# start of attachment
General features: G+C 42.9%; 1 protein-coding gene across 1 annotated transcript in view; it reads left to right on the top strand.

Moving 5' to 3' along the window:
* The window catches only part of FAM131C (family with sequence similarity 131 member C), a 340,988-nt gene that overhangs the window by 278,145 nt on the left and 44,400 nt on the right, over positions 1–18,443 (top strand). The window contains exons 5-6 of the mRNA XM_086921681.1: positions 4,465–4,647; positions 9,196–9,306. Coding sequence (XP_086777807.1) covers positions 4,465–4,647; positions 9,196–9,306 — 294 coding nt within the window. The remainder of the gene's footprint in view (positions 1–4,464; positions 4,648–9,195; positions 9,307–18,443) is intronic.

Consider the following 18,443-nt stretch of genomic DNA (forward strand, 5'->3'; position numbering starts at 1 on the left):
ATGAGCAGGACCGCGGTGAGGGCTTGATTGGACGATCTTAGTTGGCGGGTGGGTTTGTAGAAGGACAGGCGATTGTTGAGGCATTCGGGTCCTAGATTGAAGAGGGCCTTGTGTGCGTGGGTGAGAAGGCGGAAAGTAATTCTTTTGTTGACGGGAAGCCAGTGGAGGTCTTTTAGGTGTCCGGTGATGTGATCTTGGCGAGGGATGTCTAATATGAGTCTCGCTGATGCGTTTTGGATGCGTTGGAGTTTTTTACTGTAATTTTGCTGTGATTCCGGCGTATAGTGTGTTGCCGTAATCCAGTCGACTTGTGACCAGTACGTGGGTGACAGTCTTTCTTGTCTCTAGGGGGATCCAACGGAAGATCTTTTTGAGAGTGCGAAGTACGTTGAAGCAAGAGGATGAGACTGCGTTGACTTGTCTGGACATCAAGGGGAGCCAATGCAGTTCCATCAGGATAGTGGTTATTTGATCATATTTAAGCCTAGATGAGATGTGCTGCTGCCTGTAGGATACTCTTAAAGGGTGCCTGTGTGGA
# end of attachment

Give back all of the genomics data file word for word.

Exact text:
General features: G+C 42.9%; 1 protein-coding gene across 1 annotated transcript in view; it reads left to right on the top strand.

Moving 5' to 3' along the window:
* The window catches only part of FAM131C (family with sequence similarity 131 member C), a 340,988-nt gene that overhangs the window by 278,145 nt on the left and 44,400 nt on the right, over positions 1–18,443 (top strand). The window contains exons 5-6 of the mRNA XM_086921681.1: positions 4,465–4,647; positions 9,196–9,306. Coding sequence (XP_086777807.1) covers positions 4,465–4,647; positions 9,196–9,306 — 294 coding nt within the window. The remainder of the gene's footprint in view (positions 1–4,464; positions 4,648–9,195; positions 9,307–18,443) is intronic.

Consider the following 18,443-nt stretch of genomic DNA (forward strand, 5'->3'; position numbering starts at 1 on the left):
ATGAGCAGGACCGCGGTGAGGGCTTGATTGGACGATCTTAGTTGGCGGGTGGGTTTGTAGAAGGACAGGCGATTGTTGAGGCATTCGGGTCCTAGATTGAAGAGGGCCTTGTGTGCGTGGGTGAGAAGGCGGAAAGTAATTCTTTTGTTGACGGGAAGCCAGTGGAGGTCTTTTAGGTGTCCGGTGATGTGATCTTGGCGAGGGATGTCTAATATGAGTCTCGCTGATGCGTTTTGGATGCGTTGGAGTTTTTTACTGTAATTTTGCTGTGATTCCGGCGTATAGTGTGTTGCCGTAATCCAGTCGACTTGTGACCAGTACGTGGGTGACAGTCTTTCTTGTCTCTAGGGGGATCCAACGGAAGATCTTTTTGAGAGTGCGAAGTACGTTGAAGCAAGAGGATGAGACTGCGTTGACTTGTCTGGACATCAAGGGGAGCCAATGCAGTTCCATCAGGATAGTGGTTATTTGATCATATTTAAGCCTAGATGAGATGTGCTGCTGCCTGTAGGATACTCTTAAAGGGTGCCTGTGTGGA